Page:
Sermon for High Mass – Advent 3 (Gaudete) Sunday 16 December 2018
Sermon preached by The Vicar, Fr Alan Moses
Readings: Zephaniah 3.14-20; Philippians 4.4-7; Luke 3.7-18
Rejoice in the Lord, always; again I will say, Rejoice. (Philippians 4.4)
Amid the news of Brexit turmoil there were some stories not of high political drama, or low farce (depending on your point of view) but of poignant personal tragedy.
- A father who travelled from Essex to New Zealand, hoping against hope that his missing daughter would be found alive and well, only to have those hopes cruelly dashed.
- In London, another young black lad was stabbed to death – although that got far less news coverage, so used have we become to such things.
- The murderer of two young girls in Brighton 32 years ago was finally brought to justice. A TV interview with relatives revealed lives never the same again; the memory of cruel death an open wound which has never healed.
In such cases we must wonder about Paul’s advice to “Rejoice in the Lord always.” Or what of young parents who have just buried their child, or the bereaved spouse or partner who has just lost their life’s companion, or someone who has just learned they have a terminal illness. To counsel the bereaved and heart-broken relatives to what sounds like “Life of Brian,” “Always Look on the Bright Side of Life,’ would be both crass and cruel.
There are times when all we can do, whether we are pastors, family members of friends, is to hold people in our arms and our hearts as they sob out their grief; as Paul says elsewhere: “to weep with those who weep.”
So what are we to make of St. Paul’s exhortation? We need to look at in context. Paul is in prison, he faces an uncertain future – perhaps even death. This is no letter penned in the comfort of bishop’s palace or even, as this sermon was in a vicarage study. The Philippian Christians are a small group practicing a religion without legal status in a city which was a Roman colony, a garrison town, an island of Roman life. They lived, as Christian communities in places like Egypt and Pakistan, China and India do today, with the threat of official persecution and mob violence which can be triggered by the some minor incident. And, as we know from the Letter, there were rivalries and quarrels among them. So this was one man, acquainted with suffering and grief, writing to people who also knew their reality. This is not escapist piety.
What Paul knows and speaks of is no superficial cheerfulness, but a deep joy in what God has done in Christ and is continuing to do through the Church. The fact that this joy is “in the Lord,” reminds us not only that it derives from the Lord, but also that it is shared by those who live in him. As some of us heard Archbishop Angelos say yesterday, preaching on the same passage the Christian’s joy is rooted in the promise and reality of God’s presence with us in Christ through the incarnation which we celebrate at Christmas.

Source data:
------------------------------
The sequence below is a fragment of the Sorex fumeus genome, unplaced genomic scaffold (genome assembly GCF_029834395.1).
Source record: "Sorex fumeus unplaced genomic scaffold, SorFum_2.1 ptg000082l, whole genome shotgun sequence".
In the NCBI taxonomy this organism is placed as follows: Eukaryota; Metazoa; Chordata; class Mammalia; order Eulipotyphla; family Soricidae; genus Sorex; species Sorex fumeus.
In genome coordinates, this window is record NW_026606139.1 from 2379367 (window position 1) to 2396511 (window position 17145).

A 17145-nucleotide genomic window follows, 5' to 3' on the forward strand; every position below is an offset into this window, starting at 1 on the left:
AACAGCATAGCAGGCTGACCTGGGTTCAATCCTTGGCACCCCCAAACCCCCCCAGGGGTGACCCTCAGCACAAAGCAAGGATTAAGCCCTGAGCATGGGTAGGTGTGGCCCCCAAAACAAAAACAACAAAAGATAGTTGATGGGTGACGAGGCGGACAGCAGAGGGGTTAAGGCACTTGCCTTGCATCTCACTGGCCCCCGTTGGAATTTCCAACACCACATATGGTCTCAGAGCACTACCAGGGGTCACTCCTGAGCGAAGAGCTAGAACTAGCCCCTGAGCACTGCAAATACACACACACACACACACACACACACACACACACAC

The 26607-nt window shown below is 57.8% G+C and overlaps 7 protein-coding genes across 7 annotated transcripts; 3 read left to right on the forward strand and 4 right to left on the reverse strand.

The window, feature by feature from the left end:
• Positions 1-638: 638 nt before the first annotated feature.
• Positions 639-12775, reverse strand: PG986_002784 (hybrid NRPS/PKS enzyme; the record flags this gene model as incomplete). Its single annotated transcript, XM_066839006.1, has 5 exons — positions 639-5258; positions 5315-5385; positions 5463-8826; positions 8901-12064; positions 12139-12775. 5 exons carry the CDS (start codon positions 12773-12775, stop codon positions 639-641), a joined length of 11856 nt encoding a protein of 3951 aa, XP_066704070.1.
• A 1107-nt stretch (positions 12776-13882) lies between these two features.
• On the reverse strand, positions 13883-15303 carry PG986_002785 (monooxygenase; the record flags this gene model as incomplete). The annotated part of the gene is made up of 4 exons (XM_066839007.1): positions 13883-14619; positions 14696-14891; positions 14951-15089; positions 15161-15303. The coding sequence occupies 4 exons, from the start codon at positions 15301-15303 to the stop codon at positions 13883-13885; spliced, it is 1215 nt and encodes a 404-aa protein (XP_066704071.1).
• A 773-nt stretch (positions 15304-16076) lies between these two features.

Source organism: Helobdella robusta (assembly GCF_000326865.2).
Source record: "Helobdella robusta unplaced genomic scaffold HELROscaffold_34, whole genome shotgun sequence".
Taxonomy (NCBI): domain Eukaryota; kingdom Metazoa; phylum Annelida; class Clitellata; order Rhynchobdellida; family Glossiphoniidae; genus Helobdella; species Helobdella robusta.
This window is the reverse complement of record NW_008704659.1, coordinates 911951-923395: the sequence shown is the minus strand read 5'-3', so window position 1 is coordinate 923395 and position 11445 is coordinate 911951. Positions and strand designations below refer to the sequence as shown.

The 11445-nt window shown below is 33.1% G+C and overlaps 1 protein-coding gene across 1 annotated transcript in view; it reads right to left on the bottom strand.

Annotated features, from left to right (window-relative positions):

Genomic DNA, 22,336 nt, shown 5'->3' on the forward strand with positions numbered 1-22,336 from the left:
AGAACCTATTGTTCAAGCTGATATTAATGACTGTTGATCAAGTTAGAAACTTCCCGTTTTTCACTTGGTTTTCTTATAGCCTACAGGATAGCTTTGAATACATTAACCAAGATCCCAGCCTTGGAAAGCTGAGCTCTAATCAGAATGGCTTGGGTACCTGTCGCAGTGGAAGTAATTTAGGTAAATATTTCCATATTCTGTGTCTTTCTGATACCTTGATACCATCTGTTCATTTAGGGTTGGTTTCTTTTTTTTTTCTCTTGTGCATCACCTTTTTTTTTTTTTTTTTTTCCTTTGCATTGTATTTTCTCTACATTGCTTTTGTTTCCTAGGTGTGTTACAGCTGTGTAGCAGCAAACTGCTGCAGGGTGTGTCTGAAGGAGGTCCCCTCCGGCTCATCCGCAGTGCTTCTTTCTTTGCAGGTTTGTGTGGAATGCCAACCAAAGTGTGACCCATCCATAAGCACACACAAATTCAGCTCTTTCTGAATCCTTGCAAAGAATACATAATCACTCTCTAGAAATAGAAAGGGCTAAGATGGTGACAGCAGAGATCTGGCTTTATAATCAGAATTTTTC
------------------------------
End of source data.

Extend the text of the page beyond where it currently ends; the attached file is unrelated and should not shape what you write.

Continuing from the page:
Paul gives as the reason for our joy that, “The Lord is at hand.” He and the Philippians almost certainly thought the Lord was at hand in the sense of returning soon. All these years later, we do not have the same sense of imminence. However, “at hand” can be understood as closeness in the here and now. The Lord who had come to share our life did not lay it aside when he was raised and glorified; and through his Spirit he is present with us now: when we gather in prayer, as we listen to his word, as we celebrate the sacrament.
When Paul speaks of joy, he is not thinking of a passing emotional experience, let alone a forced one, but of a deep and lasting joy that comes through an ongoing and deepening relationship with Christ. To know that Christ is with us every day should be a comfort to us -while also being a challenge. This joy is expressed In sharing the joys and concerns of others. If we lack such a sense of joy today, it is perhaps because faith has become for us such an individual matter, that we do not see Christian life in terms of mutual respect and concern, or experience the love and support of fellow-Christians.